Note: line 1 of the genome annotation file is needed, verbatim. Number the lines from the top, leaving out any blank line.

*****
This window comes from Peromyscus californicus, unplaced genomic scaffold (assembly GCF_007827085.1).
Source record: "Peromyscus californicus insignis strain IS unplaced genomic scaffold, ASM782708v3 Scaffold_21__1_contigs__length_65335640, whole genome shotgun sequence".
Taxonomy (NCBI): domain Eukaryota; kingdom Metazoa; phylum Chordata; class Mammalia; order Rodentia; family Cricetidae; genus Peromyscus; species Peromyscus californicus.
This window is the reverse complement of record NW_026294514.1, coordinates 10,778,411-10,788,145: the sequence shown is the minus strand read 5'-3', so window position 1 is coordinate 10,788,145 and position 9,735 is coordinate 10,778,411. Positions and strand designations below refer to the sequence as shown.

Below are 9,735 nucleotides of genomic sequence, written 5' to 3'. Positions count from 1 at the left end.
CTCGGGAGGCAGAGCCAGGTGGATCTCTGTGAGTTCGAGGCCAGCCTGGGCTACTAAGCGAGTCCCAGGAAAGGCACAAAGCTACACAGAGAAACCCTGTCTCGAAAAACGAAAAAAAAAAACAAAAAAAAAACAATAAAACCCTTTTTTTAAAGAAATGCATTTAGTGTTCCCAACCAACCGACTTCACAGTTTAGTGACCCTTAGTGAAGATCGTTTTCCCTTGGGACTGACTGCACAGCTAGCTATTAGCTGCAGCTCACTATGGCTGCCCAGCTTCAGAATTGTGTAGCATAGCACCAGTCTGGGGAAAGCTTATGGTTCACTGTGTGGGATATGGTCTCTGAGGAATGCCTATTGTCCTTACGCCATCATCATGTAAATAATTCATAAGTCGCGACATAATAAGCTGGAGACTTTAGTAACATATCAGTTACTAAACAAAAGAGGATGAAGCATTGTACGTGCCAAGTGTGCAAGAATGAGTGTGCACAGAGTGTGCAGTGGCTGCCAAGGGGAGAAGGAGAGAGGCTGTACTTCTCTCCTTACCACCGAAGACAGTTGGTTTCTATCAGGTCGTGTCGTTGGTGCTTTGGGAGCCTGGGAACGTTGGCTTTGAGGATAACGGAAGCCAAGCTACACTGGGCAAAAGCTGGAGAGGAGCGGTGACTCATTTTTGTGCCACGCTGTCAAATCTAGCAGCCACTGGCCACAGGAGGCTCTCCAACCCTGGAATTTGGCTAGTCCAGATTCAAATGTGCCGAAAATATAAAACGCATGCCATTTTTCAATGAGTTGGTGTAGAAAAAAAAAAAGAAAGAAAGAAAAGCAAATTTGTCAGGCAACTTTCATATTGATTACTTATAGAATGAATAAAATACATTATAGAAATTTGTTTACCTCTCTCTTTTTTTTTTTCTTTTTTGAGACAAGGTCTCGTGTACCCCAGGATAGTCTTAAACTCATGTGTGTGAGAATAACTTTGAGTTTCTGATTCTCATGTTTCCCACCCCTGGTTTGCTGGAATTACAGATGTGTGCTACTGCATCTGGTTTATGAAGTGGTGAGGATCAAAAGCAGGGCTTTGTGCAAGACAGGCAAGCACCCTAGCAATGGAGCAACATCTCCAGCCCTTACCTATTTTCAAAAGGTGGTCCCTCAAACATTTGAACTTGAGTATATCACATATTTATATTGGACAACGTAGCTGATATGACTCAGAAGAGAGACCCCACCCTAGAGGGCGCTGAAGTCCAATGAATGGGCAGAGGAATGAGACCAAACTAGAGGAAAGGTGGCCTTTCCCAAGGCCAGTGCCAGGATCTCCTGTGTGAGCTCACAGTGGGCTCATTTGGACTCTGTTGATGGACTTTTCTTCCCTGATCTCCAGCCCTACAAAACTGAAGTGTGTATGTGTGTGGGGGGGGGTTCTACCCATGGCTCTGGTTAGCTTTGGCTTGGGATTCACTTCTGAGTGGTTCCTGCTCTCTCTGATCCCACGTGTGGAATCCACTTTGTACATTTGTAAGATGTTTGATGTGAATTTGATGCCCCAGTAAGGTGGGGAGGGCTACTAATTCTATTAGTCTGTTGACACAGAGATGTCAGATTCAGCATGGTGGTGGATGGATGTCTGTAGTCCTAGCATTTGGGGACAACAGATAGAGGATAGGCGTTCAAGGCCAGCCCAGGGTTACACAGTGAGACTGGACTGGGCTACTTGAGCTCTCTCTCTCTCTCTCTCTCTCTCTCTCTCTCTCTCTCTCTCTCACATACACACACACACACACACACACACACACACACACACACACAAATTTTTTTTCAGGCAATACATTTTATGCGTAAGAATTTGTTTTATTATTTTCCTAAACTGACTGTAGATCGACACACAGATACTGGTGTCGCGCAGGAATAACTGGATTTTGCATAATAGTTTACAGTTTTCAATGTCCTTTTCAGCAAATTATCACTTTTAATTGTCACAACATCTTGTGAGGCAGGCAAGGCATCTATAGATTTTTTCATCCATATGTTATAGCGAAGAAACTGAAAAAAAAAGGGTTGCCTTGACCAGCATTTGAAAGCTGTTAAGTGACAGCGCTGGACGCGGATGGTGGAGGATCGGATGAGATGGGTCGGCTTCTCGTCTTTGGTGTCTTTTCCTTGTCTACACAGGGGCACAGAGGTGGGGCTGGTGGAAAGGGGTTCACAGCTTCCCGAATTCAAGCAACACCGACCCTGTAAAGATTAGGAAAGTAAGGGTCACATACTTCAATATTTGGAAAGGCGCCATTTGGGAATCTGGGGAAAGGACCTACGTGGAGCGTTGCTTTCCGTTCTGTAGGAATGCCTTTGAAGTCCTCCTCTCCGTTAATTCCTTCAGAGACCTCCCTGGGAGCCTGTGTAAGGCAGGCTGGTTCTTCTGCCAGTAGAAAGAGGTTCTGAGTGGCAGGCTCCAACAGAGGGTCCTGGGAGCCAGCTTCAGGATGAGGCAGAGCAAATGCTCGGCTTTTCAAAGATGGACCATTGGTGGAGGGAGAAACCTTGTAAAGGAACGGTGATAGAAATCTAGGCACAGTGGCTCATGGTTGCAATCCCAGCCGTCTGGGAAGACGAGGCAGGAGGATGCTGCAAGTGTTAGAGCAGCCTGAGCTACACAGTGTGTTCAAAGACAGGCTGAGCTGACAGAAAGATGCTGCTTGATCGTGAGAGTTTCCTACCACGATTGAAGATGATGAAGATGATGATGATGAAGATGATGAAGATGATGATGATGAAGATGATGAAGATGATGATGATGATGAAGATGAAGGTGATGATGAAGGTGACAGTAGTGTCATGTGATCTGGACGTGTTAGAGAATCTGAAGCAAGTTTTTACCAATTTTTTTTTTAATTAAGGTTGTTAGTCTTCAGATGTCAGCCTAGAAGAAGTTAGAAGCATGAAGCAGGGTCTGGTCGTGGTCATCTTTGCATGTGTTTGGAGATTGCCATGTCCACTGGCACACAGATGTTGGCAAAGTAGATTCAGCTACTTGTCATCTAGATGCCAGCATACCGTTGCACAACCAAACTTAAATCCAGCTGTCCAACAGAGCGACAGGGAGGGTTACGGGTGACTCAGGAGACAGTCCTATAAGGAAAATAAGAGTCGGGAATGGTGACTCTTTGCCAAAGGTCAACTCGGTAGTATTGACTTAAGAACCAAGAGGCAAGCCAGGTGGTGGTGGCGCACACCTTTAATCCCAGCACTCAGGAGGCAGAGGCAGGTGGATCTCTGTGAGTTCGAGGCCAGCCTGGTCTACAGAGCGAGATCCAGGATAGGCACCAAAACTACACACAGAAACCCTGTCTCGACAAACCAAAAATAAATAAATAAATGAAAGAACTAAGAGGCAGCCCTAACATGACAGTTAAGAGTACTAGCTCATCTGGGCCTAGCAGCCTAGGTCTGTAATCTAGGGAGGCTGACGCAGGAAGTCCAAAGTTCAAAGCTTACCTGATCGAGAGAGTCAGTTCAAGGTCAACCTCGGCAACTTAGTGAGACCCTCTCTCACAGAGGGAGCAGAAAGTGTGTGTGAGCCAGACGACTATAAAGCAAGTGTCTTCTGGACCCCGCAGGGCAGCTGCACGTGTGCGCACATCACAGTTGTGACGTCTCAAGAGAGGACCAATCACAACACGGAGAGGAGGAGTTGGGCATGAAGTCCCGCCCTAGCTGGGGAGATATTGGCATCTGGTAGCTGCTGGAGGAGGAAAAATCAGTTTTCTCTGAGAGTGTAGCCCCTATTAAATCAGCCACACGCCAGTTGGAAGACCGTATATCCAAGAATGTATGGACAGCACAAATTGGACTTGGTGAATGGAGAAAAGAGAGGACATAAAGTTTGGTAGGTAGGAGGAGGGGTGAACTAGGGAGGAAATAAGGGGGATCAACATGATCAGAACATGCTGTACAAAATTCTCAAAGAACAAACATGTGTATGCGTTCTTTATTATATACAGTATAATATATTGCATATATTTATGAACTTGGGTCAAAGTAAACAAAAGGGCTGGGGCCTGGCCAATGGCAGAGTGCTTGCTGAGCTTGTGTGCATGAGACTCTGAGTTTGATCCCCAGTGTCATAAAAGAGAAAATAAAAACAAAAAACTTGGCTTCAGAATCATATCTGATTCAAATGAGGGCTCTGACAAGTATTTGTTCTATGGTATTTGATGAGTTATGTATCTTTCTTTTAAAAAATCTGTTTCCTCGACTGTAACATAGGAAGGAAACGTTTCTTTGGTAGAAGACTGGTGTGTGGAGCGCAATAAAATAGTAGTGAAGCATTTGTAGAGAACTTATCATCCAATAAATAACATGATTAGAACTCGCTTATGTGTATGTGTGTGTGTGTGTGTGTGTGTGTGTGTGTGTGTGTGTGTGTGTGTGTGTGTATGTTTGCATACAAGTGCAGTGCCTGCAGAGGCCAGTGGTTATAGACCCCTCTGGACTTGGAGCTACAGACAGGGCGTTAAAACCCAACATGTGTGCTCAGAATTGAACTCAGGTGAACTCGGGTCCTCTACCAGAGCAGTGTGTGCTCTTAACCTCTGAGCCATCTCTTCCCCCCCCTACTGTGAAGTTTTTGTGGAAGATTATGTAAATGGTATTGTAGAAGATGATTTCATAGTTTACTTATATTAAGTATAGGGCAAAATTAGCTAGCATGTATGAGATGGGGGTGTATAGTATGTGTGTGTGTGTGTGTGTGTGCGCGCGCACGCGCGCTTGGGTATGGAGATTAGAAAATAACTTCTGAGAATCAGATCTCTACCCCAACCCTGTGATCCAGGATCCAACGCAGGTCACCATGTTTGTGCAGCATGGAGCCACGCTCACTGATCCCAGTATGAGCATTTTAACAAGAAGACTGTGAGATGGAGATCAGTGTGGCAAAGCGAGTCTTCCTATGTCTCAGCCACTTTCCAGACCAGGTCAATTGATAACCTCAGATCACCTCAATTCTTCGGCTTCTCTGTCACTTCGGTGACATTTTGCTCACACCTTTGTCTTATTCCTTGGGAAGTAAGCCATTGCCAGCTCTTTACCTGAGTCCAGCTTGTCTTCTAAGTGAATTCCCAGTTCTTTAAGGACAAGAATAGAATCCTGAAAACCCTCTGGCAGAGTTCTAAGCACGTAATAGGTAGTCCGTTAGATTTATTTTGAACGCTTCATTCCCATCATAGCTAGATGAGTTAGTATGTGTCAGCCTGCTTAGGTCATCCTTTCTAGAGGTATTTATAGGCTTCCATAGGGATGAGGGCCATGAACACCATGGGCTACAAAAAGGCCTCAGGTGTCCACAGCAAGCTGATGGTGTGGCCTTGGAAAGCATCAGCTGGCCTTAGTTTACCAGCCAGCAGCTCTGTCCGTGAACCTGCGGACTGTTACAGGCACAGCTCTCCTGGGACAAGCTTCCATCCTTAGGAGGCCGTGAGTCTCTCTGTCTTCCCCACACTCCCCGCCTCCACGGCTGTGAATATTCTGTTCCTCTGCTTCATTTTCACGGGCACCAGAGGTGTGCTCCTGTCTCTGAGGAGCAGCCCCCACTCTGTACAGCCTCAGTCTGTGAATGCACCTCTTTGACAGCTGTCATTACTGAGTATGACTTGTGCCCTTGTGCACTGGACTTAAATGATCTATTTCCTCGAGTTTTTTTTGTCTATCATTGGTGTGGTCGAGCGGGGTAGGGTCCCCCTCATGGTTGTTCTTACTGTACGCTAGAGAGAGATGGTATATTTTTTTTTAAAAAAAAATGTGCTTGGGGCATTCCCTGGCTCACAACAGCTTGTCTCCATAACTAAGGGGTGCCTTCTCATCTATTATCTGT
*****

This window comes from Peromyscus californicus, unplaced genomic scaffold (assembly GCF_007827085.1).